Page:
Anomaly by Peter Cawdron is the book that made me a big Peter Cawdron fan! This just raps up so much of what I love in sci-fi. This is a must for anyone that loves sci-fi! The earth starts rumbling, and the next thing, a giant sphere, several stories tall is floating. Flag poles, half of them, still standing inside the sphere, but the sphere doesn't stay like that. It changes density, pressures, and then, it starts to grow....something. Nations go crazy because they all want a piece of it. Religions go nuts. This is so good...so many surprises...it is remarkable! Brain food!!!I read/listened the audible version and the narrator, P. J. Ochlan, was totally on it! The tension, the emotions, the fear, excitement, the multitude of voices, all done to perfection!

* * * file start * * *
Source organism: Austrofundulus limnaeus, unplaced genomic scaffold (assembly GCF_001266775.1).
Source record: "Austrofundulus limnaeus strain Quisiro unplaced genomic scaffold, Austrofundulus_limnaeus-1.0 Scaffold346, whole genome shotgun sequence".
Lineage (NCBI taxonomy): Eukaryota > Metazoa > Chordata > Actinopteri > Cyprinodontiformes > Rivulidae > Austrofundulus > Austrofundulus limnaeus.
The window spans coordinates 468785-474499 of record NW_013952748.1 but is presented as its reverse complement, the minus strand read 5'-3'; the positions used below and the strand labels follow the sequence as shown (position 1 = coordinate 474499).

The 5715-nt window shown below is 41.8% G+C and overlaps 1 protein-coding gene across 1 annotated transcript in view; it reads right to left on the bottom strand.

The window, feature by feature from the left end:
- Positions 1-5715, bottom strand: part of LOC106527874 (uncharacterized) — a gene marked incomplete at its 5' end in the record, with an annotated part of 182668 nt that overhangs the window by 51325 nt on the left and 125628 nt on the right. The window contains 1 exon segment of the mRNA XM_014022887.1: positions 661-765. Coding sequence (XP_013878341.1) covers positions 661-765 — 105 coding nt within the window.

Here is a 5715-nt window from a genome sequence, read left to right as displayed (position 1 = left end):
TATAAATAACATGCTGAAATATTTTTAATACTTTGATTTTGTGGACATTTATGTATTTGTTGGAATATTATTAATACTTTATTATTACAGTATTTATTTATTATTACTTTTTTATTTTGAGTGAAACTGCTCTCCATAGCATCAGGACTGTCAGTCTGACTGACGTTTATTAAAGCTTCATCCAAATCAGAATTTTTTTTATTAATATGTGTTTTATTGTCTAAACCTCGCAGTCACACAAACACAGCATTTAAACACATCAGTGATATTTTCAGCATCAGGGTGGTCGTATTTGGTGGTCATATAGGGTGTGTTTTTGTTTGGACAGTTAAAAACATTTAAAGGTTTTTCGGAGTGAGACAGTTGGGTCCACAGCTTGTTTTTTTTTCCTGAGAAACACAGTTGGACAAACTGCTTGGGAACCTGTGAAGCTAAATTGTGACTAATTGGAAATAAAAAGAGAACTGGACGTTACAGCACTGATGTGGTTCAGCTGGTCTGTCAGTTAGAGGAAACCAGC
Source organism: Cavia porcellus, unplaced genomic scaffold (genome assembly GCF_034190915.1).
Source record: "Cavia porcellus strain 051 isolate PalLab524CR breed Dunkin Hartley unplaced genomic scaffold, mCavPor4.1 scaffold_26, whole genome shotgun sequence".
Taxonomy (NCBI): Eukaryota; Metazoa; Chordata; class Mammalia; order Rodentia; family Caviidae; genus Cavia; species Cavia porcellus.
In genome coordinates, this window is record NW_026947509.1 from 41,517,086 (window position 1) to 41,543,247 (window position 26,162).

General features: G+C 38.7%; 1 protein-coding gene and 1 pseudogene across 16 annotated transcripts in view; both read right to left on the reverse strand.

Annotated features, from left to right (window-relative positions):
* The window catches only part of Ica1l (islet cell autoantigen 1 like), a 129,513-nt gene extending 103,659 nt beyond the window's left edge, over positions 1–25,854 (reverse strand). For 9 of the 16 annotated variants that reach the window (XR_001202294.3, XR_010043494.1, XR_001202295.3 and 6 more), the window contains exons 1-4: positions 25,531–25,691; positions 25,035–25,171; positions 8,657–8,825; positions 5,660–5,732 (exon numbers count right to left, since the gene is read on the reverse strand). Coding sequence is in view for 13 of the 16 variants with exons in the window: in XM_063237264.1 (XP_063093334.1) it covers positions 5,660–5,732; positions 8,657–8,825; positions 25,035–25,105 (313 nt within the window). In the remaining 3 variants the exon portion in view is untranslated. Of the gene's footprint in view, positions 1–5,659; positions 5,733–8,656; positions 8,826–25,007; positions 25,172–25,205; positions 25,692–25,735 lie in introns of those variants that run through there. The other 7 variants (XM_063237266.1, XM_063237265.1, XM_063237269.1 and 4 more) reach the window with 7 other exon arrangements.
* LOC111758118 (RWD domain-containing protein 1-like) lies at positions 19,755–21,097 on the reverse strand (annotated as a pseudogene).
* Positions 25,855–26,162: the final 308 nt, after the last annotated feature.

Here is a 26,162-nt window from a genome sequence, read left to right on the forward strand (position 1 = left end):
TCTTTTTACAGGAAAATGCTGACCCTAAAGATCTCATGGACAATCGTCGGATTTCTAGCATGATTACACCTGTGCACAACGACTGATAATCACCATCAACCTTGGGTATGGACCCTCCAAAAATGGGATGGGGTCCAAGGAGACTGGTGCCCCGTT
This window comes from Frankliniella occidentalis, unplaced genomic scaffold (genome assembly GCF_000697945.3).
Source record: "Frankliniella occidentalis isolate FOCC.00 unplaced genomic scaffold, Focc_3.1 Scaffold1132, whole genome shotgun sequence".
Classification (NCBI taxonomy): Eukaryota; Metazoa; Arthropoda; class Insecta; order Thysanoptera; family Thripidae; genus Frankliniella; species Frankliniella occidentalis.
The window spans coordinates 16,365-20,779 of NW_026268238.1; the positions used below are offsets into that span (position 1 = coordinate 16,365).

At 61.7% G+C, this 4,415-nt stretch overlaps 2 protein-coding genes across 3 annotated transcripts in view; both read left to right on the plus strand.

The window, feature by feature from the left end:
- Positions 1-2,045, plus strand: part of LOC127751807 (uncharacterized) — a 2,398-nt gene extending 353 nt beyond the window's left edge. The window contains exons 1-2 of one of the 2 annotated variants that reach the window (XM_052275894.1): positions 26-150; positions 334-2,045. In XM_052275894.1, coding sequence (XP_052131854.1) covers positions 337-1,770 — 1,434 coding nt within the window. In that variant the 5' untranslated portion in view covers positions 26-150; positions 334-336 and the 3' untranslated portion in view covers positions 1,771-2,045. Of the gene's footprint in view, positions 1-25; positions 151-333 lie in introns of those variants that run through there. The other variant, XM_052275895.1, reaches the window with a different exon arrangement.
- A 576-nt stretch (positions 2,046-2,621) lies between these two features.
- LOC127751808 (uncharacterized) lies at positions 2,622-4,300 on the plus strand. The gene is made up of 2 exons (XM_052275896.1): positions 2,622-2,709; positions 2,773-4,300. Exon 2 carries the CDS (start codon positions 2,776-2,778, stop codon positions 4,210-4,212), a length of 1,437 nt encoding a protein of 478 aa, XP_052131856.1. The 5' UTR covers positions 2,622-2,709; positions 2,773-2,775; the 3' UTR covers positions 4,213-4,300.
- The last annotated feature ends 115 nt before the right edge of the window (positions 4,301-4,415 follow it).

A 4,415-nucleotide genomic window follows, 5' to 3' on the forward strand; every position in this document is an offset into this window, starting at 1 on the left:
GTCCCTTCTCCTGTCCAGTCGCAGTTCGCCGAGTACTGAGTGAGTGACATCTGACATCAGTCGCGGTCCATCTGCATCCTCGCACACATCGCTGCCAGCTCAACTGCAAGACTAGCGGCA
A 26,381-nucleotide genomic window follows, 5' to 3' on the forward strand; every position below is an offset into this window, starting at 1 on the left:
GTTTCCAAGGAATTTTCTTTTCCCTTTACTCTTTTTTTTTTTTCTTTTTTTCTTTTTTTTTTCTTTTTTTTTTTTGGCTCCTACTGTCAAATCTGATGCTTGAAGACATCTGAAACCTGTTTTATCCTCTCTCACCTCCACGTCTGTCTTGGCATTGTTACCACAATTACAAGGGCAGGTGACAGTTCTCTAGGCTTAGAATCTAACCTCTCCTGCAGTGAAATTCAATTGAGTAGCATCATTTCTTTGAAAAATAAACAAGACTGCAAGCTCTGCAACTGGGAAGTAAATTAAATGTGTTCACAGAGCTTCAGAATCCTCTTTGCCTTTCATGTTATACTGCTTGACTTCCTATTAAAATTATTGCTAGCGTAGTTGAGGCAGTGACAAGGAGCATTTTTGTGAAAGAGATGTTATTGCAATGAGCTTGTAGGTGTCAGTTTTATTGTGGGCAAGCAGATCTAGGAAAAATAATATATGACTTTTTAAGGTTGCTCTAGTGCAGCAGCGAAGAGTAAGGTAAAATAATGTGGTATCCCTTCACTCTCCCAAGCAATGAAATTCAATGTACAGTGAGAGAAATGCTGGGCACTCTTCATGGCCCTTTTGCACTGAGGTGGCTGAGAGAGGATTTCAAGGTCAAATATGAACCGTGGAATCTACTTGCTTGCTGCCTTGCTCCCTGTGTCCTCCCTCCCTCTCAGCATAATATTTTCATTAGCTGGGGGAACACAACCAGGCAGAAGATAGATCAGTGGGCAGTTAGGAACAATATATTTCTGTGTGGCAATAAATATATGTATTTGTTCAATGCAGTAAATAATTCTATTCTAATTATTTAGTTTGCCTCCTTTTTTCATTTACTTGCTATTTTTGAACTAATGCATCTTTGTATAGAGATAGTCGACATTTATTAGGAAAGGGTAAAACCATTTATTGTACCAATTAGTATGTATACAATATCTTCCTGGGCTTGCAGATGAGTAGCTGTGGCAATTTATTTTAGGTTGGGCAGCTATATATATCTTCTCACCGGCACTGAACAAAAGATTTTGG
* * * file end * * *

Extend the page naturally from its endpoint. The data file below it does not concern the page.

Finally an alien contact story unlike all the others. The story is of education, maturity and hope. It gives us pause to think. I highly recommend this story to anyone in need of a great story of love and hope in a cruel world. The unique perspective shown in the exciting novel is one we can all relate to....through the eyes of a child.